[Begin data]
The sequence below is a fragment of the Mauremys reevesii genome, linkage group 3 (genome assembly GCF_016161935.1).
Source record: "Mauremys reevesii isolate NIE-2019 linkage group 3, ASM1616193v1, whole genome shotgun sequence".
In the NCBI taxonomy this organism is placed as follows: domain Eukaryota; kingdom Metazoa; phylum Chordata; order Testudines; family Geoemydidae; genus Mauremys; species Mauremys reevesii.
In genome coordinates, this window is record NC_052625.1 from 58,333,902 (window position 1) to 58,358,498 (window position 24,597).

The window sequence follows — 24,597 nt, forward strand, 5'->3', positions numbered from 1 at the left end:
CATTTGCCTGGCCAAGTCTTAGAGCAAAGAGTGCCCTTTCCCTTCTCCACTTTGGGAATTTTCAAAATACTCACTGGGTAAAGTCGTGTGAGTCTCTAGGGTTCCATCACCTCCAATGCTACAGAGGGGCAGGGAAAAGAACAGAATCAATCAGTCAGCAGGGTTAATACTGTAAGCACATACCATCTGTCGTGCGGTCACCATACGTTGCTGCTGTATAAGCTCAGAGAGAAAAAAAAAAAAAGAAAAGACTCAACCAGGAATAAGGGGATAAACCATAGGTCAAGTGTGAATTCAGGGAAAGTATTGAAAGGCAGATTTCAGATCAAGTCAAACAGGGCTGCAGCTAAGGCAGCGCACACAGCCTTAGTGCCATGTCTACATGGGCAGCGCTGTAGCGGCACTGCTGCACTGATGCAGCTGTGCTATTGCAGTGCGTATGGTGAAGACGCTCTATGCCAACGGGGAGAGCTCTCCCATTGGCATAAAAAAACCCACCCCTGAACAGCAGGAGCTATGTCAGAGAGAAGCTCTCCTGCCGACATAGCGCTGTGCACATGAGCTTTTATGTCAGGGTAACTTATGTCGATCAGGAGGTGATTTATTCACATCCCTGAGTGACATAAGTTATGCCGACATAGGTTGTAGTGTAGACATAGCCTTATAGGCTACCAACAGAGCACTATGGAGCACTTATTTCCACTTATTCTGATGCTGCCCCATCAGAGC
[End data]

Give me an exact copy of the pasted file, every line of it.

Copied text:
The sequence below is a fragment of the Mauremys reevesii genome, linkage group 3 (genome assembly GCF_016161935.1).
Source record: "Mauremys reevesii isolate NIE-2019 linkage group 3, ASM1616193v1, whole genome shotgun sequence".
In the NCBI taxonomy this organism is placed as follows: domain Eukaryota; kingdom Metazoa; phylum Chordata; order Testudines; family Geoemydidae; genus Mauremys; species Mauremys reevesii.
In genome coordinates, this window is record NC_052625.1 from 58,333,902 (window position 1) to 58,358,498 (window position 24,597).

The window sequence follows — 24,597 nt, forward strand, 5'->3', positions numbered from 1 at the left end:
CATTTGCCTGGCCAAGTCTTAGAGCAAAGAGTGCCCTTTCCCTTCTCCACTTTGGGAATTTTCAAAATACTCACTGGGTAAAGTCGTGTGAGTCTCTAGGGTTCCATCACCTCCAATGCTACAGAGGGGCAGGGAAAAGAACAGAATCAATCAGTCAGCAGGGTTAATACTGTAAGCACATACCATCTGTCGTGCGGTCACCATACGTTGCTGCTGTATAAGCTCAGAGAGAAAAAAAAAAAAAGAAAAGACTCAACCAGGAATAAGGGGATAAACCATAGGTCAAGTGTGAATTCAGGGAAAGTATTGAAAGGCAGATTTCAGATCAAGTCAAACAGGGCTGCAGCTAAGGCAGCGCACACAGCCTTAGTGCCATGTCTACATGGGCAGCGCTGTAGCGGCACTGCTGCACTGATGCAGCTGTGCTATTGCAGTGCGTATGGTGAAGACGCTCTATGCCAACGGGGAGAGCTCTCCCATTGGCATAAAAAAACCCACCCCTGAACAGCAGGAGCTATGTCAGAGAGAAGCTCTCCTGCCGACATAGCGCTGTGCACATGAGCTTTTATGTCAGGGTAACTTATGTCGATCAGGAGGTGATTTATTCACATCCCTGAGTGACATAAGTTATGCCGACATAGGTTGTAGTGTAGACATAGCCTTATAGGCTACCAACAGAGCACTATGGAGCACTTATTTCCACTTATTCTGATGCTGCCCCATCAGAGC